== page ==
Experts from around the world have voted overwhelmingly against Japan’s so-called scientific whaling in the Antarctic and the North Pacific.
The motion, condemning the killing of whales by Japan under the façade of science, was passed with a 95% majority by the IUCN’s (International Union for the Conservation of Nature) World Conservation Congress, which is currently meeting in Honolulu, Hawai’i.
The whaling motion specifically calls on Japan to; remove lethal sampling from its whale research programmes; revoke any existing ‘special permits’, which the government of Japan issues to authorise the killing of whales for alleged scientific research, and to stop issuing further special permits.
It is well-recognised by the international community that these permits are issued solely to allow Japan to circumvent the global ban on commercial whaling which has been in place since 1986.
Alarmingly, Japan has killed almost 16,000 whales under special permit since this moratorium on commercial whaling came into effect. These deaths are cruel and unnecessary and represent a disregard for both the commercial whaling ban and more recently, the ruling by the world’s highest court, the International Court of Justice, which declared Japan’s whaling to be ‘not for scientific purposes’.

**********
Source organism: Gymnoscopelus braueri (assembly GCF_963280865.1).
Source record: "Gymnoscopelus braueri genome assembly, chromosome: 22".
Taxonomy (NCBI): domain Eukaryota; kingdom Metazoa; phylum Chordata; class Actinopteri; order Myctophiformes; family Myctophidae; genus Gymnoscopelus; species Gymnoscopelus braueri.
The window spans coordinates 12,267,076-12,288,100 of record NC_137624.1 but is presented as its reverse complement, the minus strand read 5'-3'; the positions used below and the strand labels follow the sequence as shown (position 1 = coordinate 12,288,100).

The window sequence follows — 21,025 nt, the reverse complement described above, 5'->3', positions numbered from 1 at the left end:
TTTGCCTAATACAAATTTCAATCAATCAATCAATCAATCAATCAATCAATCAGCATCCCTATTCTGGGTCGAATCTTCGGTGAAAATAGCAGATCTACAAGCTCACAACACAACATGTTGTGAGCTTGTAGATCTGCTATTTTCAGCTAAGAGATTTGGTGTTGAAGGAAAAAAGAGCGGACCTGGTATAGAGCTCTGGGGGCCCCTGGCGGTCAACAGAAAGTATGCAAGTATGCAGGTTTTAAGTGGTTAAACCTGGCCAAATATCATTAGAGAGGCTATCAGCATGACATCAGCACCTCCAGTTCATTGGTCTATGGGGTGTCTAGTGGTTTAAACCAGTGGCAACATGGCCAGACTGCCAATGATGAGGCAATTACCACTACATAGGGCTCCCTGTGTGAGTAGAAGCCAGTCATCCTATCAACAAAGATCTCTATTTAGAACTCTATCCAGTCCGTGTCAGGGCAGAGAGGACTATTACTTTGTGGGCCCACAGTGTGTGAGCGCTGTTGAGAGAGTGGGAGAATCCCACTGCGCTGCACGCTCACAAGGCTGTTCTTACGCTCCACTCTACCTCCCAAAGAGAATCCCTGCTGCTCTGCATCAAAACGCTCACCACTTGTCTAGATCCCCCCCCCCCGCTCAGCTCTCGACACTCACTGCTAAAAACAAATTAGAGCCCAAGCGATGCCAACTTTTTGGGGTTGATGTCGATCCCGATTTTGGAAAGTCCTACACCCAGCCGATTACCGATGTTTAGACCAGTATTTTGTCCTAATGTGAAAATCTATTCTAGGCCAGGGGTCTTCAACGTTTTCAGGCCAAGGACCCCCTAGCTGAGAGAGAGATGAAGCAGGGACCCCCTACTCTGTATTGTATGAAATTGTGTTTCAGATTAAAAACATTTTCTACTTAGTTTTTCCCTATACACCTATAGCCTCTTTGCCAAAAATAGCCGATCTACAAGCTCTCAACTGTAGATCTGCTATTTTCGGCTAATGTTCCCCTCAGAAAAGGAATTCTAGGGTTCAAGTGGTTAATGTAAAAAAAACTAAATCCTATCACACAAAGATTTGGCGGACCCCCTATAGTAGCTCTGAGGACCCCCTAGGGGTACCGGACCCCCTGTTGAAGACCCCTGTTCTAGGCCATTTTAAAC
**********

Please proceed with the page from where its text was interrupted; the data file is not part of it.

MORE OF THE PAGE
Along with a coalition of fellow NGOs, the International Fund for Animal Welfare (IFAW) helped move this important motion through the IUCN process and the outcome speaks volumes.
Yet again, Japan’s whaling has been condemned on the international stage.
The passing of this motion by the world’s largest conservation network can be celebrated as a success for whale conservation and welfare, placing yet another obstacle in the way of Japan’s cruel and outdated whaling. Perhaps this will be the opening needed to shift Japan’s research programme into the 21st Century – studying whales alive.
Article source: IFAW